It might be too soon to call it a year for 2010, but from a UAE investor’s perspective twenty-ten will be remembered as the post-crisis rollercoaster period. The “2010-menu” had all sorts of ingredients that traders fear: from the volcano-ashes to the Euro debt crisis; from a dried-up IPO-market to capital outflows; not to mention the long uncertainty over the restructuring of $24.9bn debt at the Dubai World group, which was eventually settled on September 11 this year. And now a limited war on the Korean peninsula makes the tricky year complete.
“The UAE is recovering from a double-shock”, says Dr Masood Ahmed, the IMF Director for the Middle East and Central Asia.”The demand for oil and the price for oil went down, which affected the oil industry in the UAE. At the same time, asset prices, in particular in real estate went down, which affected the Dubai economy”.
As slowly the UAE economy glided into recession, as slowly it finds its way out of it. Traders call periods of no clear direction sideways movements. Private investors prefer clear directions in order to achieve superior returns. They are somewhat missing on the countdown to 2011.
The contrast to competing GCC markets is too obvious. While the Qatar Exchange (QE) gained over 16.21% on a year-to-basis (as of the close of trading on November 14, before Eid holidays started), the DFM (down 6.46%) and the ADX (up 0.19%) are lagging behind.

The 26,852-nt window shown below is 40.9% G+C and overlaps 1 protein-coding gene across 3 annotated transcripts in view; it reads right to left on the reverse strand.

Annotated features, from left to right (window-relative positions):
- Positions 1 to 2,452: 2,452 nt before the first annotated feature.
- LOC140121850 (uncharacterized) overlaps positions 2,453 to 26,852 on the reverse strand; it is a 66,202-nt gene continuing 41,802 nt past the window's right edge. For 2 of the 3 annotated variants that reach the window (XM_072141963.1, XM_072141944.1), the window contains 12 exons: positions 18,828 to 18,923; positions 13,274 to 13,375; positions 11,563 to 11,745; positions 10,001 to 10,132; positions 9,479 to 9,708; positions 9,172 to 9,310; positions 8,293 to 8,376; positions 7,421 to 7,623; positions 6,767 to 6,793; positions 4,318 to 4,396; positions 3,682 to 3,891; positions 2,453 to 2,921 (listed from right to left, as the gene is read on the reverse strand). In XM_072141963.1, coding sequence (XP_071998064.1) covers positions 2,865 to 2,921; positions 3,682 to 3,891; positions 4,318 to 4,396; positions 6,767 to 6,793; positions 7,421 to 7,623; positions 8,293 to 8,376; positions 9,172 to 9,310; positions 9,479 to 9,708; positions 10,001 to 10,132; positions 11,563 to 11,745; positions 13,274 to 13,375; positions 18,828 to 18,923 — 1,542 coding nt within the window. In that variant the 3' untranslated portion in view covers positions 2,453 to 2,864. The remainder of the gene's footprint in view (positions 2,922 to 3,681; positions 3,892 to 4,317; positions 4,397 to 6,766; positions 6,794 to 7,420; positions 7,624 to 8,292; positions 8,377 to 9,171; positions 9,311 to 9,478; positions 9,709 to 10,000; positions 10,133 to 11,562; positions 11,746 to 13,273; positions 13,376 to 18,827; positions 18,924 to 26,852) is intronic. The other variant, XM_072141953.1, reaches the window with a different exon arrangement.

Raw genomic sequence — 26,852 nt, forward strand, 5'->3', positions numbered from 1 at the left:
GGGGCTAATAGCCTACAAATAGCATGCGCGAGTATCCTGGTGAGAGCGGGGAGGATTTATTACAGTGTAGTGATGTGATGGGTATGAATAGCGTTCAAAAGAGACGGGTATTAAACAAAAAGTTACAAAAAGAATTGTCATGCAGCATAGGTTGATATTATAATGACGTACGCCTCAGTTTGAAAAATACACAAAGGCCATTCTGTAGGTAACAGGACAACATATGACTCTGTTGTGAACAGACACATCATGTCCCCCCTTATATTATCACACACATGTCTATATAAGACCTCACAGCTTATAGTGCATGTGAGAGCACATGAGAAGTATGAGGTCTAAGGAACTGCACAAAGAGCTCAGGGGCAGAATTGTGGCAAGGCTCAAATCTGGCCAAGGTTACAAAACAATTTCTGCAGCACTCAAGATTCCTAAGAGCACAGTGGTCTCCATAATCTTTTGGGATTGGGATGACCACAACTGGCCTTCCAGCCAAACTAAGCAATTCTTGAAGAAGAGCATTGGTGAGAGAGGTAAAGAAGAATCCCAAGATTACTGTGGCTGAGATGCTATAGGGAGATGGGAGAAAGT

In addition to the aforementioned external shocks, a number of internal queries prevent the UAE markets from advancing. A UAE insolvency law, which prevents individuals from being jailed when their cheques bounce is yet to be implemented. Also, the UAE has not adapted IFRS as an accounting standard, which is internationally accepted and helps firms to do cross-border business. Corporate governance and transparency standard are overall far behind those in Western countries.
And where has been the long-awaited rebound in the real estate market? Prices continue to fall, putting a burden on the Dubai Financial Market (DFM) and the Abu Dhabi Securities Exchange (ADX) likewise. During the last six months Emaar failed to create shareholder value. At the DFM, market bellwether Emaar Properties failed to crack a key resistance at Dhs4, although with a price earnings ratio of 7.80, which is lower than the DFM’s real estate’s sector PE ratio of 11.80, the share is relatively cheap.
Nevertheless there is light at the end of the tunnel. Axiom Telecom’s IPO at the Nasdaq Dubai, scheduled for the beginning of December breaks an 18-month “radio silence” at the UAE primary market. Axiom, founded in 1996 by Faisal Al-Bannai, runs some 500 telecom retail outlets in eight countries. Beside the Middle East, the retailer with its iconic orange logo also operates in the UK and India.
“We see increasing demand in the UAE for services and logistics”, says the IMF’s Dr Ahmed. In fact, shares of logistic provider Aramex, which are listed at the DFM, have surged over 40% during the last six months. Nasdaq Dubai’s heavyweight DP World, on the other hand, has been trading sideways since October 24th, after it rallied 50% from July to October. DP World then failed to break the resistance level at $0.60. In the construction sector, contractor Drake and Scull International (DSI) resisted the downturn. Its shares added over four percent during the last six months.
Regarding the DMF and ADX market indices a year-end rally can only occur if investors see better prospects for the coming year and if there are no better alternative investments than stocks.
Tuesday, November 30- 2010 @ 14:33 UAE local time (GMT+4) Replication or redistribution in whole or in part is expressly prohibited without the prior written consent of Mediaquest FZ LLC.